Radiologists are always looking for new ways to improve screening mammography utilization among their patients. According to a new study published by Academic Radiology, one way to produce an uptick in utilization is by ensuring patients have a strong relationship with their primary care physician and are satisfied with the quality of care they receive.
The authors retrospectively studied a 2013 survey of Medicare beneficiaries, seeking connections between their perceptions of their primary care physicians and their utilization of screening mammography. They examined data from more than 7,400 patients and found utilization was much higher for individuals with a significant level of consistency in their healthcare. Medicare beneficiaries with a “regular medical practice or clinic" had a much higher level of screening mammography utilization (more than 63 percent) than those who did not (more than 34 percent). In addition, utilization was noticeably higher for patients who were “very satisfied” with the quality of care they received (66 percent) than those who were “very dissatisfied” (more than 35 percent).
In addition, utilization was higher when the patient “strongly agreed” that their physician is competent (66 percent) as opposed to “strong disagreeing” with that sentiment.
“Our findings have implications for breast imagers' ongoing efforts to promote greater screening compliance,” wrote lead author Andrew B. Rosenkrantz, MD, MPA, of the department of radiology at NYU Langone Medical Center in New York City, and colleagues. “Past work has explored how radiologists may improve the patient experience during the process of undergoing the mammogram itself. But, based on our findings, we encourage radiologists to approach breast cancer screening even more holistically. Breast imagers should work closely with their health systems' primary care physicians, providing education regarding guidelines and institutional practice, ensuring that referring physicians are able to navigate the imaging department and properly receive communication of imaging findings, and being readily available for questions and requests for further assistance.”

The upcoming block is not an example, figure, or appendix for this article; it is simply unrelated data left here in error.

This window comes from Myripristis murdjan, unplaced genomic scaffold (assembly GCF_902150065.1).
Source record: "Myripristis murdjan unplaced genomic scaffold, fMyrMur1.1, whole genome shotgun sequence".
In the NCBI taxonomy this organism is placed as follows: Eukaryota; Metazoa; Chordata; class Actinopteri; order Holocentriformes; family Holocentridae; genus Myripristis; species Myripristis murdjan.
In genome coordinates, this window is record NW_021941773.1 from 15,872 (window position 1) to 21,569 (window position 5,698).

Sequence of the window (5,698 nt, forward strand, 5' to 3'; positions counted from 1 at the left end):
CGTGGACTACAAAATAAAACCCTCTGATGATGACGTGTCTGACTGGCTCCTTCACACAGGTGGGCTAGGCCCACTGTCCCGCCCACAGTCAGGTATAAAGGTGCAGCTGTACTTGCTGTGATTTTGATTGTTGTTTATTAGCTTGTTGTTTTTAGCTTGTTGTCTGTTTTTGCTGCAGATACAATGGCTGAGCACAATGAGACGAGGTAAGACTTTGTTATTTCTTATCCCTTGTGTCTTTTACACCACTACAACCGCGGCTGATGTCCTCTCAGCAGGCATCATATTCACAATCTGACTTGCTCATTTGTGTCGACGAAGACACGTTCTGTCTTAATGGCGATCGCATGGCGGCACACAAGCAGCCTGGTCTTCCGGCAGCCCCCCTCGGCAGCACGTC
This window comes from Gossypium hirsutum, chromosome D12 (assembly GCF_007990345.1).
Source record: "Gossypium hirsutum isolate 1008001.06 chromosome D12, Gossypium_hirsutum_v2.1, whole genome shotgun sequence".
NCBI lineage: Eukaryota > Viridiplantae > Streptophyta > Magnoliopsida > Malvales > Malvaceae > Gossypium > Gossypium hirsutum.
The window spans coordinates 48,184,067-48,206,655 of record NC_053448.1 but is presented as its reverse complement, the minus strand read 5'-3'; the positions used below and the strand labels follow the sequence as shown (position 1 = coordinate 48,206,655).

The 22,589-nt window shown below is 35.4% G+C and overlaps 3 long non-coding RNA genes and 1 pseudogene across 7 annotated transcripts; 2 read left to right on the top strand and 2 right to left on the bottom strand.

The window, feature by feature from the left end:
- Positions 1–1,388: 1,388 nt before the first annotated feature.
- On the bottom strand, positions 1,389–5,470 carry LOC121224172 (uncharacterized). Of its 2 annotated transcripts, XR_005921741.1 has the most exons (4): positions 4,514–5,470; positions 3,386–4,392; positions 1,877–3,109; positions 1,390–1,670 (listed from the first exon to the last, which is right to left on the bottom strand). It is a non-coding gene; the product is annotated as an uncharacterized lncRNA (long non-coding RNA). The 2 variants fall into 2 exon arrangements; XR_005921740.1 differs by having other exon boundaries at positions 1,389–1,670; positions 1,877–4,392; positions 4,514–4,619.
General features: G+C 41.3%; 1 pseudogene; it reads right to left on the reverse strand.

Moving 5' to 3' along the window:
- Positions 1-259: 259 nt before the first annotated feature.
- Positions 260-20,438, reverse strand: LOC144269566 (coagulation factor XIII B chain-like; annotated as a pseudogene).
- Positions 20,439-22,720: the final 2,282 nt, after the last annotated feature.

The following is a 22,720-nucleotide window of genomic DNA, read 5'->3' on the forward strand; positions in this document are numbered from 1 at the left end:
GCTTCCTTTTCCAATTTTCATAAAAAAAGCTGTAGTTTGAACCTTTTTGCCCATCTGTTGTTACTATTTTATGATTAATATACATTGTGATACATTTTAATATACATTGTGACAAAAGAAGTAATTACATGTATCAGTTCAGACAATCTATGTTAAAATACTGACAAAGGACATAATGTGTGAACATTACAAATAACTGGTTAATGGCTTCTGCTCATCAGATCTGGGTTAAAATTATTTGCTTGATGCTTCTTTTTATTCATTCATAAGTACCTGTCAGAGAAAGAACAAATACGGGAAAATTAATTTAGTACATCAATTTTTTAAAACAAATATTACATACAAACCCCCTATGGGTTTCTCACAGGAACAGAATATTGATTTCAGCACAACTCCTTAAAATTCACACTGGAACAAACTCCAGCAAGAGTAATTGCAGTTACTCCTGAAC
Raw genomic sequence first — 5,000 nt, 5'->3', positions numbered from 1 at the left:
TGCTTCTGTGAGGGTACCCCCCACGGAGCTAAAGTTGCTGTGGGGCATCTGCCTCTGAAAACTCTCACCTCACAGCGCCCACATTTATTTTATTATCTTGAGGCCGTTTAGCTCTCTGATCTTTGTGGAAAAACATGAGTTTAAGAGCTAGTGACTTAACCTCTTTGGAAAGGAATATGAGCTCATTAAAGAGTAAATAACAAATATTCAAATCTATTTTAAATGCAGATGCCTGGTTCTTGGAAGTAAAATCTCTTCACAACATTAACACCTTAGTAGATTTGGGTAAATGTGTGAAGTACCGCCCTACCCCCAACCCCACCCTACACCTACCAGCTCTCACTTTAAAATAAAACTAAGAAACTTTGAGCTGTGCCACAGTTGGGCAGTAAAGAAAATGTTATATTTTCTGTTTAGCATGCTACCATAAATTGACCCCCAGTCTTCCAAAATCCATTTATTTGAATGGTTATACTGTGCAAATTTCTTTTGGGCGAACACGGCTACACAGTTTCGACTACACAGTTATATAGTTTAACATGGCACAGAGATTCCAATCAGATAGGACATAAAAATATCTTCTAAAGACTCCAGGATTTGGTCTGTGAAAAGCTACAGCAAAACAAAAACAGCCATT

The authors also emphasized the importance of patients having “high-quality compassionate primary care” they can access conveniently.
“Ultimately, we believe, breast imagers will be more successful expanding breast cancer screening if their efforts include fostering robust primary care partnerships within their systems,” Rosenkrantz et al. wrote.
The authors added that their study did have limitations. For example, due to the nature of the study, the actual access to care and the actual quality of care for each patient could not be confirmed. Also, since the survey answers were only from Medicare beneficiaries, the findings may not reflect the feelings of non-Medicare patients.